Why Ahmadinejad May Lose Iran's Election

"I'm going to vote for Mousavi on June 12," says Ali. If he were a student activist or a reformist politician, that wouldn't be a surprising declaration. But Ali is a 52-year-old member of the Iranian Revolutionary Guard Corps, and has been since the 1980s. In fact, he's not allowed to talk to the press, which is why he doesn't want his last name published. But he wants the world to know why he's voting for Mir Hossein Mousavi, the main opposition candidate, and against incumbent President Mahmoud Ahmadinejad. "This is the worst government Iran has had since the beginning of the revolution," says Ali. "In the last four years, Ahmadinejad, single-handedly, has destroyed Iran's image around the world —and the economy, too.
According to confidential government-funded polls, Ali is among millions of Iranians who have decided over the last few weeks to cast their votes for Mousavi when they go to vote on June 12. And the surveys, shown to NEWSWEEK, suggest that among them are a high percentage of Revolutionary Guards and members of the vast intelligence apparatus. The older among them remember Mousavi's administration as prime minister during the savage war with Iraq from 1980 to 1988. And many of those same people are responsible for defending the country if war should come again.

Ali says he voted for Ahmadinejad in 2004 when the other main candidate was Akbar Hashemi Rafsanjani, a former president and perennial player in the upper reaches of the regime. "Rafsanjani represented the worst our government had to offer," Ali says. "The Rafsanjani family benefited so much from being in power for so long. And the worst thing was that they thought being in power is their natural right. They didn't think that they were in power to serve people." So like 16 million other Iranians, Ali voted for Ahmadinejad, the former mayor of Tehran, who called Rafsanjani and his cronies corrupt and promised to create a responsive, more down-to-earth government.

For the first three years of his presidency, Ahmadinejad did extremely well. Blessed with the oil bonanza and selling Iran's oil for up to $150 a barrel, he started traveling around the country, breaking bread with the poor and handing out cash like there was no tomorrow. He also whipped up public support by delivering nationalist speeches about Iran's natural right to have nuclear technology and chastising Western oppressors for trying to deny Iran of this God-given right. Ali says that he still supports Ahmadinejad's stance against Israel and the West in general. Ali also thought that Ahamdinejad's denial of the Jewish Holocaust was a bold move. Ali has no doubt that Iran has a right to nuclear technology, and he doesn't trust Western countries, especially the United States. "The Americans have been conspiring against our revolution since the beginning of our revolution [in 1979]," he says.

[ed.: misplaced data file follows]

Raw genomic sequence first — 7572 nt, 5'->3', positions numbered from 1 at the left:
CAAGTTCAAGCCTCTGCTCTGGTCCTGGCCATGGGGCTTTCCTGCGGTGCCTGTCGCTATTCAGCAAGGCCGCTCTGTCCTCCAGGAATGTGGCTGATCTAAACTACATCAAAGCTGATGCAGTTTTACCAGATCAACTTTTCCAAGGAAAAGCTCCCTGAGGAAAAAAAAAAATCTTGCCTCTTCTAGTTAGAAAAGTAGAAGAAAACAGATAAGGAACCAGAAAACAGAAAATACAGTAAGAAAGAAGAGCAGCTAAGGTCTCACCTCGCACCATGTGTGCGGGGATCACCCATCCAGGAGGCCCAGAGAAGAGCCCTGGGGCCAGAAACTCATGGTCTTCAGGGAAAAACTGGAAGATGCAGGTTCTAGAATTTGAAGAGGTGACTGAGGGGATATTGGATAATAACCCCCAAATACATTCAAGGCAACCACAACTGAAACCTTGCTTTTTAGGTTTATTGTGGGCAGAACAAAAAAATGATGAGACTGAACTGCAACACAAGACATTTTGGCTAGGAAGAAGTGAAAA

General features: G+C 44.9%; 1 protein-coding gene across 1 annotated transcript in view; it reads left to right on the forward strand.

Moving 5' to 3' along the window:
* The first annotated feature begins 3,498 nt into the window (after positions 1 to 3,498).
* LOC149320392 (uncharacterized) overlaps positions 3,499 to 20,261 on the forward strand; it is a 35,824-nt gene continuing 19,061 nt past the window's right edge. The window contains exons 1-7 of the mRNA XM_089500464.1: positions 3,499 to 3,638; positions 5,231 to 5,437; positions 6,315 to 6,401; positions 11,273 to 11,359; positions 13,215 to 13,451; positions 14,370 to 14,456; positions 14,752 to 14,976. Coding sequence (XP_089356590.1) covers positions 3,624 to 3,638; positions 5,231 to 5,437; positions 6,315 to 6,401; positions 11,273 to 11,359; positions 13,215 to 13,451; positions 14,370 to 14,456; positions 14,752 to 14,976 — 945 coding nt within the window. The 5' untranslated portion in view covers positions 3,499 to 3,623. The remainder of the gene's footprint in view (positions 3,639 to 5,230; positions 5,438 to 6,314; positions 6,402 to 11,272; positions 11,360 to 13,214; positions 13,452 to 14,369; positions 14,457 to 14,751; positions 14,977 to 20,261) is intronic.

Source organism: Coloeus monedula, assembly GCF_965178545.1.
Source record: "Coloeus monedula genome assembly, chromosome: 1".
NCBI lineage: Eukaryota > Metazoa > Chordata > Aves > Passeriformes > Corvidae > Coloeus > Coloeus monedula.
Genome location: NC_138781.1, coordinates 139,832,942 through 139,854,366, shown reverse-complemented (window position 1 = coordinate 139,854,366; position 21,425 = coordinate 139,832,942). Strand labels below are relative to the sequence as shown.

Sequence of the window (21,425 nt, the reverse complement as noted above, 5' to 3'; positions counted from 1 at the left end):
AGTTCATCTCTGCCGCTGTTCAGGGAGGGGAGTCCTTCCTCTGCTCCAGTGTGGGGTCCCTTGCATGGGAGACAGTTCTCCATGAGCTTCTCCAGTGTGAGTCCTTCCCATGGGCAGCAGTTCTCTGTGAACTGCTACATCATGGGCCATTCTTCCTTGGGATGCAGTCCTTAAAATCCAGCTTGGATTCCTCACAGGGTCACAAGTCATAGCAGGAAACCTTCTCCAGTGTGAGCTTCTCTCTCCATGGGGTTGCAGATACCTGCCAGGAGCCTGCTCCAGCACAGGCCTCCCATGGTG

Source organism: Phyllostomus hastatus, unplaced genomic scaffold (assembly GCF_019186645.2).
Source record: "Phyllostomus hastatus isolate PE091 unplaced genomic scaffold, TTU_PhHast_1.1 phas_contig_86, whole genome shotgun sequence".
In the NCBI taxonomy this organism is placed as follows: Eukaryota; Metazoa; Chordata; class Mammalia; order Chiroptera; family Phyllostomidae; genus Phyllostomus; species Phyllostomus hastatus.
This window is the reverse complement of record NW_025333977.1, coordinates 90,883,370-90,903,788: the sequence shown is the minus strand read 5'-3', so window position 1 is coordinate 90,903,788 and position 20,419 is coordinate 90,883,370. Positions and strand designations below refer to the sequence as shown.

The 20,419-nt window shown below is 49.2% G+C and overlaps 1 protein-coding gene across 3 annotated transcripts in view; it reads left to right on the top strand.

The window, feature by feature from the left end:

So why won't Ali vote for Ahmadinejad again? "The economy and the disgraceful way he's deceived the public," he says. Ahmadinejad's policy of running the country like a charity and handing out cash, as well as the international financial crisis, resulted in unprecedented inflation in Iran in the last year. The government's answer to increasing prices of goods and services has been raising the salary of government employees, giving unguaranteed loans and cash handouts to many of those who attend the president's rallies around the country. Ali admits that Revolutionary Guards have received some bonuses and aid that have helped him cope with the inflation so far. But that doesn't mean that either he or his friends will vote for Ahmadinejad. In fact, Ali says that the main problem with Ahmadinejad's economic policies is "Gedaa parvari," a Persian expression that means treating the public like homeless in a shelter and giving people cash and donations. "Most Revolutionary Guards live like other people in this country," says Ali. "We have the same salary, we pay the same amount for rice and cooking oil and we pay the same rent. So we suffer from the inflation as much as the rest of the country."
Yet Ali insists that his main motivation for voting out Ahmadinejad is not economic. "To tell you the truth, I changed my mind two weeks ago when Mr. Ahmadinejad compared Mr. Mousavi to those who fought against Imam Hussein." Imam Hussein was the grandson of the Prophet Muhammad whose death along with 72 of his followers at the hands of the army of Khalif, Yazid, is an essential part of Shia lore. In his recent campaign speeches, Ahmadinejad has been trying to show himself as a victim of the former members of the establishment of the Islamic Republic, like Mousavi, of trying to get rid of him the same way Yazid killed Imam Hussein. "But they should know that they cannot destroy us as they martyred Imam Hussein," said Ahmadinejad in a religious gathering in Tehran two weeks ago.

"How dare he compare himself to Imam Hussein," Ali says. "And how dare he compare Mr. Mousavi, who was the prime minister during our eight-year war with Iraq and was a trusted ally of Imam Khomeini to Yazid. This is public deception." Ali says that he now questions Ahmadinejad's whole record in the past four years, even his Holocaust denial. "I noticed that Mr. [Ali] Larijani [the head of Iran's Parliament], who was a Revolutionary Guards commander himself, said that we shouldn't talk about the Holocaust in order to avoid unnecessary confrontation with the rest of the world," says Ali. "But Mr. Ahmadinejad again talked about it in Geneva." Last April in a United Nations-sponsored conference about racism, Ahmadinejad questioned the Holocaust. Many delegates from Western countries walked out. "What Mr. Ahmadinejad is doing is provoking people's sentiments against Iran for no reason at a time when our enemies are looking for an excuse to attack us," says Ali. "We need a president that can bring back logic and wisdom to our country. That is why I vote for Mousavi."